“A statement is “testimonial” when it is made to law enforcement officers with the primary motivation that it will be used in a criminal prosecution — but such a statement cannot be a declaration against because the Supreme Court held in Williamson v. United States that statements made to law enforcement officers cannot qualify under the exception as a matter of .” [Emphasis added.]
Again, that is also false. Indeed, it is hard to believe that a sentence this inaccurate was written or approved by anyone who ever read the Williamson case. Williamson specifically held that there are “many circumstances in which Rule 804(b)(3) does allow … [e]ven the confessions of arrested accomplices” to be admitted against the declarant’s partners in crime, as long as "they are truly self-inculpatory, rather than merely attempts to shift blame or curry favor." Williamson v. United States, 512 U.S. 594, 603-04 (1994). The Court in that case also held that some portions of the “confession” made by the criminal suspect to the police after his arrest "would clearly have been admissible under Rule 804(b)(3).: Id.
Finally, the Advisory Committee then approved at that 2008 meeting the following “explanatory” language for proposed inclusion in the Committee Notes to this Rule:
The Committee found no need to address the relationship between Rule 804(b)(3) and the Confrontation Clause. The Supreme Court in Crawford v. Washington, 541 U.S. 36, 53-54 (2004), held that the Confrontation Clause bars “admission of testimonial statements of a witness who did not appear at trial unless he was unavailable to testify, and the defendant had had a prior opportunity for cross-examination.” Courts after Crawford have held that for a statement to be admissible under Rule 804(b)(3), it must be made in informal circumstances and not knowingly to a law enforcement officer — and those very requirements of admissibility assure that the statement is not testimonial under Crawford. See, e.g., United States v. Johnson, 495 F.3d 951 (8th Cir. 2007) (accomplice’s statements implicating himself and the defendant in a crime were not testimonial as they were made under informal circumstances to another prisoner, with no involvement of law enforcement; for the same reasons, the statements were admissible under Rule 804(b)(3)); United States v. Franklin, 415 F.3d 537 (6th Cir. 2005) (admissions of crime made informally to a friend were not testimonial, and for the same reason they were admissible under Rule 804(b)(3)). [Emphasis added.]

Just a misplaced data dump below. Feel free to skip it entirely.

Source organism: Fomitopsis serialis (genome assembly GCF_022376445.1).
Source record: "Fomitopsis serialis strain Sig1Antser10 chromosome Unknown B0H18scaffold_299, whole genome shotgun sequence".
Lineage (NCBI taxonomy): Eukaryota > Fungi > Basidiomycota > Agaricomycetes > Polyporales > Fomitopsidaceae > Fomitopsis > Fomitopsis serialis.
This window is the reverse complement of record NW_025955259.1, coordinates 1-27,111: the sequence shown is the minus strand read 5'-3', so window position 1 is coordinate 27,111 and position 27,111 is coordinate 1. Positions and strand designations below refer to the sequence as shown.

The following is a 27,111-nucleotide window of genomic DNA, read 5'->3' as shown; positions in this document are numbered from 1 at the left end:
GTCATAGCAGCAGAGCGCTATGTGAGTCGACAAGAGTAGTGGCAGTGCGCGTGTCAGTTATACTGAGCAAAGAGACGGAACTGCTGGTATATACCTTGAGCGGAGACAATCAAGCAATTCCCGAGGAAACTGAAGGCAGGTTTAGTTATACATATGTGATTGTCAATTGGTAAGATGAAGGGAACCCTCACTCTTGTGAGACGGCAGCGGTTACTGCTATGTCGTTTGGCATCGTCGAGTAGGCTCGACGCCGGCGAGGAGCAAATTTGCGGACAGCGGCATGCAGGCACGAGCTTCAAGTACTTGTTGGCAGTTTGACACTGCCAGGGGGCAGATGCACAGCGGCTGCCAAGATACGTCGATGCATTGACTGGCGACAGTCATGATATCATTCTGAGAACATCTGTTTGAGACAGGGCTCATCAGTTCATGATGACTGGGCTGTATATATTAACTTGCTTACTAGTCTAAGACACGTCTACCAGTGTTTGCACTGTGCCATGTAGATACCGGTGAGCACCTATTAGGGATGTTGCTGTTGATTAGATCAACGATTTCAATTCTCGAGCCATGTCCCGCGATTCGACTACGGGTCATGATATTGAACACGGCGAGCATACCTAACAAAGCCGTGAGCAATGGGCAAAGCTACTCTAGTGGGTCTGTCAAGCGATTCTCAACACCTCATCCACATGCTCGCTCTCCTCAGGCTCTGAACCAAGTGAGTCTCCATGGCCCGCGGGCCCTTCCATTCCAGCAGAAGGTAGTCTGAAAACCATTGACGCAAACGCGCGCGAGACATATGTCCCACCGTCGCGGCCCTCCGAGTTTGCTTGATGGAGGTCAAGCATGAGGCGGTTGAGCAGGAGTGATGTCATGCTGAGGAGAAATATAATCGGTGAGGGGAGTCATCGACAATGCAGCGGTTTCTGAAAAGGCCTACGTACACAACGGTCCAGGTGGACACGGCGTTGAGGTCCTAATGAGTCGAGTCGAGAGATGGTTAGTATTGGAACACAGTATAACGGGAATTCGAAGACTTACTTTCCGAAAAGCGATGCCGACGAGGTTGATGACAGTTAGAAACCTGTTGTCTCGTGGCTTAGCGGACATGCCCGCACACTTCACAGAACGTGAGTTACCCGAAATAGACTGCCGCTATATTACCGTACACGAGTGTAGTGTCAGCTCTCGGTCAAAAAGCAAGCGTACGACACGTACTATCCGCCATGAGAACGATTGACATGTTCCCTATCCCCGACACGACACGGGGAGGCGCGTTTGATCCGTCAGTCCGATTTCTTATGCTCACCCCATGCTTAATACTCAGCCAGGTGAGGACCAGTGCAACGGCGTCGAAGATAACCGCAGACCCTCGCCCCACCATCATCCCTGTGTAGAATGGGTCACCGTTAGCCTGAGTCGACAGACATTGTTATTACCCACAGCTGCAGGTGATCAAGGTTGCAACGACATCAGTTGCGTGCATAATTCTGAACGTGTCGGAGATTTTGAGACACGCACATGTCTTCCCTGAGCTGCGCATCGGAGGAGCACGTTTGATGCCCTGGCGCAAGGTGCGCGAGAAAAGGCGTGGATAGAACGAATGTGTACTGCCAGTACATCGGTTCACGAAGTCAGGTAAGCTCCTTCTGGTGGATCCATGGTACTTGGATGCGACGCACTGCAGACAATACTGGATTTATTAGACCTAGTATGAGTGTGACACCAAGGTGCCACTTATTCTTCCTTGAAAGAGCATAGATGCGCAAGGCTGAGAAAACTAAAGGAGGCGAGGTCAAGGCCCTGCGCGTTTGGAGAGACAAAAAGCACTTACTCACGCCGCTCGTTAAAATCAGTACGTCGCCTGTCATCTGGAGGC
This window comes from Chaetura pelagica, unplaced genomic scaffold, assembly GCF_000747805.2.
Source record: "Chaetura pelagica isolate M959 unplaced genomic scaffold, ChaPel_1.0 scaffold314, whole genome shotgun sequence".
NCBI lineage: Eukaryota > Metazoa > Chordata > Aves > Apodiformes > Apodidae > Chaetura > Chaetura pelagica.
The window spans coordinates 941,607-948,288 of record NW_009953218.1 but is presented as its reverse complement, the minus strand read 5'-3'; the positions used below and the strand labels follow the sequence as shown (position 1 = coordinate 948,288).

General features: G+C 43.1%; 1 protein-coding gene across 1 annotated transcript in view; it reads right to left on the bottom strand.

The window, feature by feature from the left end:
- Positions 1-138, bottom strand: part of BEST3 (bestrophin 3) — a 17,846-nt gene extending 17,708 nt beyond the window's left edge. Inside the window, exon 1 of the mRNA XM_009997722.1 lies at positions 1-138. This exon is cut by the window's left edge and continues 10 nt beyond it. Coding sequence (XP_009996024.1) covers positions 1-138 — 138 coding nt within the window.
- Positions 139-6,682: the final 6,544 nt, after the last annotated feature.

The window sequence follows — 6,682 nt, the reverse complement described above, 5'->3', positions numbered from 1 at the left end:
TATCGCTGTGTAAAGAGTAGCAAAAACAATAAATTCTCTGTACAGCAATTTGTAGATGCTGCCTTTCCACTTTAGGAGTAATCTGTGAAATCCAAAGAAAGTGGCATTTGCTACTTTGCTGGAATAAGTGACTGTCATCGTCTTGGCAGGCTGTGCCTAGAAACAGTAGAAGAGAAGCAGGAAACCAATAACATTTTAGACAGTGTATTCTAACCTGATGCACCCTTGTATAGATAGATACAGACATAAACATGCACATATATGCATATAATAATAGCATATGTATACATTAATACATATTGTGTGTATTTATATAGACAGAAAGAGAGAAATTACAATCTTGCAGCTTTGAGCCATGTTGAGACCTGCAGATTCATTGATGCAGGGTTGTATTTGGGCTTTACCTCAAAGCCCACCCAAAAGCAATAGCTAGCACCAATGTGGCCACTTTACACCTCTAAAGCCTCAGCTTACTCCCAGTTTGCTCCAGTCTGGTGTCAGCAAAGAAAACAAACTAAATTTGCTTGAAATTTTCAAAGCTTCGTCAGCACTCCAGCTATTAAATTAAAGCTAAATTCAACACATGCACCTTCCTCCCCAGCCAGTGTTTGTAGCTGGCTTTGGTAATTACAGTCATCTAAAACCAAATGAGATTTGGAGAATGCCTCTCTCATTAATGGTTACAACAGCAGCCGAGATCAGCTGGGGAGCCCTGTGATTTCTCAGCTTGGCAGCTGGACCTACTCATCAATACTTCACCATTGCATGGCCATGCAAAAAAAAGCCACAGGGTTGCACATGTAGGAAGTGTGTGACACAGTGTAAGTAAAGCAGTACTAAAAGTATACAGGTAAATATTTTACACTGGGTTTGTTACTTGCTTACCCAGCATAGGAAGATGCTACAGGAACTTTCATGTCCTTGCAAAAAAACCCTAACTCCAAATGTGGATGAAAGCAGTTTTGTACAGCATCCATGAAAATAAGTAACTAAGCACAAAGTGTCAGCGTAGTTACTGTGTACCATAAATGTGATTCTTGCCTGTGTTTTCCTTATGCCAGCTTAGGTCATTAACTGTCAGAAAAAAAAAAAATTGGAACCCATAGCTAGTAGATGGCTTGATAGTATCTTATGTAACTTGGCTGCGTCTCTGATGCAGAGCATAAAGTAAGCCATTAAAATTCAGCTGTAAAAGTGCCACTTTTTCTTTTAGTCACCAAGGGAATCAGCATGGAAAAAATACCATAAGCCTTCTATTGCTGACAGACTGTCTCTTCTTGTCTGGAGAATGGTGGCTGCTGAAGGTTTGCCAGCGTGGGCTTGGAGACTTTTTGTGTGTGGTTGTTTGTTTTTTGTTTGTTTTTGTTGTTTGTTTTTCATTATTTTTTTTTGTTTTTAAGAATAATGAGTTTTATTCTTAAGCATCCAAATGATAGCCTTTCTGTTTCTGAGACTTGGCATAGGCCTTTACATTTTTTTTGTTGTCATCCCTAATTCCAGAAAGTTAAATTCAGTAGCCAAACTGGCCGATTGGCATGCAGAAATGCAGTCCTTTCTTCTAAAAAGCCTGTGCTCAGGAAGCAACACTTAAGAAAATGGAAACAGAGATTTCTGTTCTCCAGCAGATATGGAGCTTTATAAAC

Again, that is simply false. No court to my knowledge – and certainly neither of the two cases cited above in this draft Committee Note – has ever held that a statement can satisfy the requirements of 804(b)(3) only if it is "not knowingly made to a law enforcement officer" – the very claim that the Supreme Court specifically rejected in Williamson. And the relevant portions of the two cases cited here, Johnson and Franklin, were not in any way interpreting or explaining the requirements of Rule 804(b)(3), but were commenting only on the requirements of Crawford.
It is no wonder, then, that these two cases were subsequently deleted from the June 2008 draft of the Advisory Committee Notes, and that the paragraph was ultimately reduced to the single sentence that now remains. It is a pity, however, that the paragraph was not simply deleted altogether. The one sentence that remains – which falsely claims that there is “no need to address the relationship between Rule 804(b)(3) and the Confrontation Clause, because the requirements of this exception assure that declarations admissible under it will not be testimonial” – is the product of legal assumptions and analysis that were mistaken from top to bottom. Before the end of this year, if all goes as scheduled, it will be the most misleading and confounding sentence to be found anywhere in the Advisory Committee Notes to any of the Federal Rules of Evidence.
Professor James Joseph Duane
Regent Law School